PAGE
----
Polygraph test and judges and prosecutors' verification by SIS - necessary or not?


Representatives of the Justice sector and members of the civil society  discussed about the deficiencies in the process of  the candidates’ verification for the seat of judge and prosecutor by the Security  and Intelligence Service (SIS). "It is an outdated law that should no longer exist, because the SIS, as  structure of the executive power, must not be involved, in terms of the independence of the Justice sector in determining the judge compatibility. When it comes to compatibility, there is a procedure that can be attributed to the Judicial Inspectorate of SCM, that verifies the necessary aspects, collects information and presents the informative note to the SCM that decides on the person’s compatibility", said Dumitru Visternicean, member of SCM.

"One aspect that triggered discussion is that in its opinions the SIS assesses the quality of judgments taken by a magistrate. It is not for any authority other than the SCM to perform such assessments. Unfortunately, we have no levers to prevent this and this happens very often, including in the case of final and irrevocable judgments", added his colleague, judge Anatolie Turcan.

Mircea Rosioru, chairman of the Superior College of Prosecutors (SCP) referred to the relevance of these opinions to his colleagues: "Although such verifications involve some interference in private life, there have been cases when these opinions revealed relevant information that later substantiated certain SCP decisions , by taking the decision that the candidate is incompatible with the position. "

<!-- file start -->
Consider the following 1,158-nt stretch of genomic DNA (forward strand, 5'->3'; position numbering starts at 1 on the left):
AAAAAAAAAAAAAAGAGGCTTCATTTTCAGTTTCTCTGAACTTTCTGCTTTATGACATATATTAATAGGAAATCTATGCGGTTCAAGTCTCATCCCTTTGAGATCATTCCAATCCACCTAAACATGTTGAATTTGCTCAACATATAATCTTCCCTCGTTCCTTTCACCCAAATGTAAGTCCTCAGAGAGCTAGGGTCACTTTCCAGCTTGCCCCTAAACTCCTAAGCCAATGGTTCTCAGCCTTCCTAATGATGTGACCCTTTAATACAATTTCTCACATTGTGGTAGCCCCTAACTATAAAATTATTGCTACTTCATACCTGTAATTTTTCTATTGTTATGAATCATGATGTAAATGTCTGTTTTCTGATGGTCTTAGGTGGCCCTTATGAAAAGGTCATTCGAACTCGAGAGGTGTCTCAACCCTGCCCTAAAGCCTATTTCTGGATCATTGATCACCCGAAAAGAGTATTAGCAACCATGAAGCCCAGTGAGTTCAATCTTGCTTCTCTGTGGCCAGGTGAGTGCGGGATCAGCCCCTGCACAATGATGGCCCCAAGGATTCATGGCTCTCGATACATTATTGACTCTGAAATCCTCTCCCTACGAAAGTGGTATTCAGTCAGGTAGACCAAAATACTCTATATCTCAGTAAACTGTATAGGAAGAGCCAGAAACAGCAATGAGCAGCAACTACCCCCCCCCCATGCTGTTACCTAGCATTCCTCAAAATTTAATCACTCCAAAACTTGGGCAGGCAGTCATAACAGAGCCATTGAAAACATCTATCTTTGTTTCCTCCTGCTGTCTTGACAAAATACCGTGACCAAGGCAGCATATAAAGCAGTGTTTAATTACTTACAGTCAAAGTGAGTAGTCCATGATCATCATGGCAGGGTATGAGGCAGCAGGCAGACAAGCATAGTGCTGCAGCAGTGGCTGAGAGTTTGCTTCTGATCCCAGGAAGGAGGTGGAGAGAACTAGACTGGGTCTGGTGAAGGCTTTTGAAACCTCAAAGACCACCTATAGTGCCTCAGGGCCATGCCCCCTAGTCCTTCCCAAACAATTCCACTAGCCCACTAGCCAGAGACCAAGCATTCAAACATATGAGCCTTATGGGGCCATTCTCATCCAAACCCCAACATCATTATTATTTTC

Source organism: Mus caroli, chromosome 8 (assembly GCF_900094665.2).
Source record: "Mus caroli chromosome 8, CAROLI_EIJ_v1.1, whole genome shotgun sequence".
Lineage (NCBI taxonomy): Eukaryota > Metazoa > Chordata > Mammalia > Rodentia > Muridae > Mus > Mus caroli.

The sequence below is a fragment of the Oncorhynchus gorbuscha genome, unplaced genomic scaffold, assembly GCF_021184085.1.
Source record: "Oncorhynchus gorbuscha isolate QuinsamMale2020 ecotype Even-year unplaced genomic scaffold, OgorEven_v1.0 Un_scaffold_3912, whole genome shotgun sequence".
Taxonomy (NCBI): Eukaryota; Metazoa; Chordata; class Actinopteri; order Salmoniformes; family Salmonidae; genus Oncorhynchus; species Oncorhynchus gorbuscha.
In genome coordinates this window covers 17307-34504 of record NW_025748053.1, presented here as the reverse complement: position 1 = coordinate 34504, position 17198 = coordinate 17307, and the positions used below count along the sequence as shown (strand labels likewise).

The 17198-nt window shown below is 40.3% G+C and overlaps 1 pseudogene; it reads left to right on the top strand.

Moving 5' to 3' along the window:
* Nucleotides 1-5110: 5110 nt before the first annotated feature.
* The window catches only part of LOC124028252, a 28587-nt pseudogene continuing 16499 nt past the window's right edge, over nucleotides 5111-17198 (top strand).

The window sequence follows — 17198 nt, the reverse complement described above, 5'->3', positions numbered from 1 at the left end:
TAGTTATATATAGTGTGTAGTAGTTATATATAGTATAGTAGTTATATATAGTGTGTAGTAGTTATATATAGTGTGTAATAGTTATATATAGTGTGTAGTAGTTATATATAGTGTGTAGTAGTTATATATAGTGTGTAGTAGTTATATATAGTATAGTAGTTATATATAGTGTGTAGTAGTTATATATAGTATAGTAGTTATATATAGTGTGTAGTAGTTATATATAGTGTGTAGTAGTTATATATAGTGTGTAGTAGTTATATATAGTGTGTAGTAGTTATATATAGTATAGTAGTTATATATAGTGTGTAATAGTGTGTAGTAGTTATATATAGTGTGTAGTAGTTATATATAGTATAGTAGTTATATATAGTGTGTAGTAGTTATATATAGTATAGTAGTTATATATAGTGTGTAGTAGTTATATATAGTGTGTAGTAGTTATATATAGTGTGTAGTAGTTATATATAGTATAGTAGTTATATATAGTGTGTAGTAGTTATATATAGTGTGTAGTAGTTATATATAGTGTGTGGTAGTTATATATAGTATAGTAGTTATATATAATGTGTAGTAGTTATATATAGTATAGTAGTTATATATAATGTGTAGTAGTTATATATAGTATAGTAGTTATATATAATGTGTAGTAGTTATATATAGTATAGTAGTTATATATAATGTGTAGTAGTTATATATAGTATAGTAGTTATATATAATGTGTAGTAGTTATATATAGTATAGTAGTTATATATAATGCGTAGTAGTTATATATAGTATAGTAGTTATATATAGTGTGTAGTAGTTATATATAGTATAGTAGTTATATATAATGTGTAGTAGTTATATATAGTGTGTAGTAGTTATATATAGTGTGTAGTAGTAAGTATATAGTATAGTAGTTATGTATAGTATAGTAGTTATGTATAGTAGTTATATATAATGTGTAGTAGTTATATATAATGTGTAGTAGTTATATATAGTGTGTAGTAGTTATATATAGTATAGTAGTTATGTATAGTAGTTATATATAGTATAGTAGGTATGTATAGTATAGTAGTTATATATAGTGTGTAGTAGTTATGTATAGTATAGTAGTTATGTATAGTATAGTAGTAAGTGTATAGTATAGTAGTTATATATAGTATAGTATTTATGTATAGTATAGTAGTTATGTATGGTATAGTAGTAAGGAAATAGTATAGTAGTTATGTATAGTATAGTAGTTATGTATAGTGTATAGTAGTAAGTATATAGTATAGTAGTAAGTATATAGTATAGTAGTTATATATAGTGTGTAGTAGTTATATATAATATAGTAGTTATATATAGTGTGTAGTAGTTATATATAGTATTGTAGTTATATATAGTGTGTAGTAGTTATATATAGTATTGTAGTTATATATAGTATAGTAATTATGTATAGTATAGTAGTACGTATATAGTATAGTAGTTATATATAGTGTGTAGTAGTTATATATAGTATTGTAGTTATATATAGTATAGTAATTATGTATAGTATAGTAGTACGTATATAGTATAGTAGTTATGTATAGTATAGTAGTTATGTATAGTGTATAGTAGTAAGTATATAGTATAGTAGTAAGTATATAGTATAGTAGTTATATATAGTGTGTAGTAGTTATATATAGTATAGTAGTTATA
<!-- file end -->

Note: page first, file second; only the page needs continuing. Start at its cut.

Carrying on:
Director of the National Institute of Justice (NIJ) Diana Scobioala recalled that starting with 2020, the NIJ will be the only way of future prosecutors’ access to profession. To this effect, certain difficulties are found in the procedures of candidates’ evaluation. "In our opinion, it is logical that all verifications on behalf of the SIS and the polygraph or medical tests, should occur  before the admission to the NIJ because there is a provision that when a graduate candidate does not want to participate in the contest, one is obliged to return the amount of money invested by the state in the training process - about 100,000 lei per candidate. If the person attends the 18-month training course and then fails the polygraph test, ie one is not accepted for this job, we lack legal basis to return these sums. Either you perform all the verifications before the studies or you change the legislation", was Scobioala’s call for the decision-makers.

"Polygraph testing should not be applied to the Justice sector actors. As for verification, it must be applied in line with international standards, and the most appropriate to this effect is the SIS. It is precisely not to affect judicial independence that these opinions are consultative and not compulsory. Of course, the law should be amended, because it was adopted in 2008 and the 2016 amendments do not make the situation clearer. This is possible in the light of some analyses, so that all the unsafe provisions can be encompassed”, concluded the anti-corruption expert Mariana Kalughin.

Victoria Dodon